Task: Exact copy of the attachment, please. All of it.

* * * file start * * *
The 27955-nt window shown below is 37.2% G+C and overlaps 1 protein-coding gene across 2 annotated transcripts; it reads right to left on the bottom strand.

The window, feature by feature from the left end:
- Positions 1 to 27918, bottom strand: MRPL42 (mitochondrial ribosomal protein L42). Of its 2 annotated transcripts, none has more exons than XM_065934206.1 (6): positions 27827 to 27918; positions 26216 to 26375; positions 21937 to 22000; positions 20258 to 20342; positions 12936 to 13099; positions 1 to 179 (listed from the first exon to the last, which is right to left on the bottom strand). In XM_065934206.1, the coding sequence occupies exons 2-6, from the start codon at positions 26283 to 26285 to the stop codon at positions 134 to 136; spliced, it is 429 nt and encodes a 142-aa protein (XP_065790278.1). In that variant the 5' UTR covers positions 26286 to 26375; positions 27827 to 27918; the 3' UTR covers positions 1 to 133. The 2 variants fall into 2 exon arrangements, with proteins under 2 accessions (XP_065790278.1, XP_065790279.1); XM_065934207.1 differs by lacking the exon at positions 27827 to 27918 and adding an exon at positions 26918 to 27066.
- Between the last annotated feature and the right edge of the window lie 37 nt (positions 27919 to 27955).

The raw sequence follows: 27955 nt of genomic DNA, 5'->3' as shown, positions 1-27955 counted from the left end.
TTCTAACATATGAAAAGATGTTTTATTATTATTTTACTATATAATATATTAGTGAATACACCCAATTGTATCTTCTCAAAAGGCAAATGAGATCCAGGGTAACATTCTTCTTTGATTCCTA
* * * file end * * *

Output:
The 27955-nt window shown below is 37.2% G+C and overlaps 1 protein-coding gene across 2 annotated transcripts; it reads right to left on the bottom strand.

The window, feature by feature from the left end:
- Positions 1 to 27918, bottom strand: MRPL42 (mitochondrial ribosomal protein L42). Of its 2 annotated transcripts, none has more exons than XM_065934206.1 (6): positions 27827 to 27918; positions 26216 to 26375; positions 21937 to 22000; positions 20258 to 20342; positions 12936 to 13099; positions 1 to 179 (listed from the first exon to the last, which is right to left on the bottom strand). In XM_065934206.1, the coding sequence occupies exons 2-6, from the start codon at positions 26283 to 26285 to the stop codon at positions 134 to 136; spliced, it is 429 nt and encodes a 142-aa protein (XP_065790278.1). In that variant the 5' UTR covers positions 26286 to 26375; positions 27827 to 27918; the 3' UTR covers positions 1 to 133. The 2 variants fall into 2 exon arrangements, with proteins under 2 accessions (XP_065790278.1, XP_065790279.1); XM_065934207.1 differs by lacking the exon at positions 27827 to 27918 and adding an exon at positions 26918 to 27066.
- Between the last annotated feature and the right edge of the window lie 37 nt (positions 27919 to 27955).

The raw sequence follows: 27955 nt of genomic DNA, 5'->3' as shown, positions 1-27955 counted from the left end.
TTCTAACATATGAAAAGATGTTTTATTATTATTTTACTATATAATATATTAGTGAATACACCCAATTGTATCTTCTCAAAAGGCAAATGAGATCCAGGGTAACATTCTTCTTTGATTCCTA